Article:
visited America many times in later years, admiring its “organization
and discipline” but finding that “grace had vanished. Life was a
swift race, and no one could afford to loiter.” She noted that black
students at the University of Michigan, where she worked for a post-graduate
degree, were a small minority and were “quite aloof. When it was
my privilege to have contact with some of them, they unloaded their
painful recollections.” In perhaps the understatement of the century,
she thought it would “take a long time to change the situation.”
globe-trotting woman also taught in Iraq back in 1930. Her daily
commute in Baghdad involved a boat ride across the Tigris, past
riverbanks adorned with tall palms dangling red dates, gardens,
and palaces. “I did not have eyes enough to see all the haunting
sights of this magical city.”
Cortas soon got into trouble. Chosen to speak to a cohort of graduating
pilots, she “prepared a fiery speech expressing pride at seeing
the first Arab aviators fly in Arab skies. I must have been strongly
moved, for the speech disturbed the British authorities.” For the
rest of her stay, she concentrated on her teaching.
Lebanon, Iraq, and the whole Arab world were intertwined then, and,
in spite of the borders, still are. Cortas’ daughter Mariam married
the late Palestinian intellectual Edward Said. Cortas helped to
found and served on the board of many organizations, including the
Institute for Palestine Studies, to which I am affiliated.
intertwining is why to be an Arab is to sometimes live in a well
of sorrow. My mother, who also taught in Baghdad in her youth, before
her exile from Palestine, spent her last years in Jordan. The advent
of satellite TV into many homes since 2000 meant that she was daily
buffeted by graphic images of terrifying death in Iraq to the east
and in Palestine to the west. Perhaps many Arabs found some meagre
comfort, as I did, that their parents were no longer alive for the
Israeli assault on Gaza this winter.
wrote before she died in 1979: “War has crowded the memories of
my youth and old age and every stage in between.” She witnessed
the early flowering and brutal crushing of Arab nationalism; the
catastrophic loss of Palestine in 1948, which has defined the region
since; national liberation movements; the growing rapaciousness
of oil wealth, local and foreign; and the succession of home grown
dictators and their freedoms denied.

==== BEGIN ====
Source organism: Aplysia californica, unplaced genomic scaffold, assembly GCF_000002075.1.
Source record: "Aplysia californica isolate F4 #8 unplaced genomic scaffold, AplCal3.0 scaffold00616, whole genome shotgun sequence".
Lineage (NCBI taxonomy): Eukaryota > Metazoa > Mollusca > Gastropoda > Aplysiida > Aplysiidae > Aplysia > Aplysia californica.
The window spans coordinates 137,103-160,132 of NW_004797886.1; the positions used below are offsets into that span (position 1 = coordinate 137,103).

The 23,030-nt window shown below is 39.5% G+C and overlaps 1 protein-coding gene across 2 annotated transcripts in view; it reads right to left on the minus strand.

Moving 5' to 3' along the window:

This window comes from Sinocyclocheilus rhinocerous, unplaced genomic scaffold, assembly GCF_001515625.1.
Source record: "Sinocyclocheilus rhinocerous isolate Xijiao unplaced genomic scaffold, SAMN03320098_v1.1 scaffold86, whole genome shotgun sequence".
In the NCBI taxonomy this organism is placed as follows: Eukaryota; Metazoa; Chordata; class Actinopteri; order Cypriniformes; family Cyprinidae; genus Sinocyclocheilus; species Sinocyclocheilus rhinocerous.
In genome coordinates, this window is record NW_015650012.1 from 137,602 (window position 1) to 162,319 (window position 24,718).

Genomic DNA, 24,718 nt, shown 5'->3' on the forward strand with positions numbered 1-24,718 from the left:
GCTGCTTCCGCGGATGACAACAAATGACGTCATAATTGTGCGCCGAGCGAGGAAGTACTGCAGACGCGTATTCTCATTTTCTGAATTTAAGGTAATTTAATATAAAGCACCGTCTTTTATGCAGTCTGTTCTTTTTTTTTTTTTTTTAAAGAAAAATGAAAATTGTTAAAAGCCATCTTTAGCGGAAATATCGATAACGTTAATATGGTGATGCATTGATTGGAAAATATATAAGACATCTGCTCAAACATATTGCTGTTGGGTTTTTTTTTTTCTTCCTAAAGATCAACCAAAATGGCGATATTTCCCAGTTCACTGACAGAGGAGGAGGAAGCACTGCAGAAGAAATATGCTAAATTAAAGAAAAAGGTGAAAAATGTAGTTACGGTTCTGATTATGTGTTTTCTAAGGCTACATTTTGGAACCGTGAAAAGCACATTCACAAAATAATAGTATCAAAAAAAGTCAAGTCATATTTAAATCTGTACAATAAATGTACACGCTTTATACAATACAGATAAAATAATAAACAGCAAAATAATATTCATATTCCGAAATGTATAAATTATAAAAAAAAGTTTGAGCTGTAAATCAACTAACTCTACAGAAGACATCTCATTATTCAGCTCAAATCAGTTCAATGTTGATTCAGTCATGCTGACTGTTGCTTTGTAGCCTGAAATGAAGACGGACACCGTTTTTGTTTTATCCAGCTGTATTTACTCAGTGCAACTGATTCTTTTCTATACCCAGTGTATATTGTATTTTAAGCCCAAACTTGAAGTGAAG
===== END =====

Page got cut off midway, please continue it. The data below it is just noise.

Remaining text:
last years were marked by the horrors of the Lebanese civil war,
described in staccato sentences in between sheltering from the fighting.
Yet her legacy lives on and the school she served for so long has
remained a byword for Arab nationalism. But her nationalism was
never of an ugly, exclusivist kind. Rather it was about people attached
to their land being able to express their identity amidst diversity.
wondered whether succeeding generations would “prove wiser” than
her own. As if to answer that question, the introduction was written
by her daughter Mariam, who worked tirelessly to get the English
edition published in time for the 100th anniversary of her mother’s
birth. Mariam has loving, and unflinchingly honest, memories of
the afterword is written by Cortas’ granddaughter Najla, an accomplished
actress, who discovered during a visit to Lebanon in 2006, when
war raged once more, that she was the veteran now, comforting children
and “somehow responsible for future generations.” She and her peers
fought down their fear and went on to protest in old ways and new,
blogging and creating art, music and theatre, with “no sense of
Cortas lived through the horrors of the wars of the present day,
she would also have seen much determination and sensed many changes,
small but tangible, giving hope that a world loved is not yet lost.
It is still a trying time for dreamers. Yet there are dreamers still,
of all races and creeds, striving for a different reality.
Guest Commentator. Nadia Hijab, is a Senior Fellow at the Institute
for Palestine Studies. This commentary was syndicated and distributed
by Agence Global. The Institute has produced authoritative studies
on Palestinian affairs and the Arab-Israeli conflict since 1963.
Its flagship Journal of Palestine Studies is published by the University
of California Press. Click here
to contact Nadia Hijab.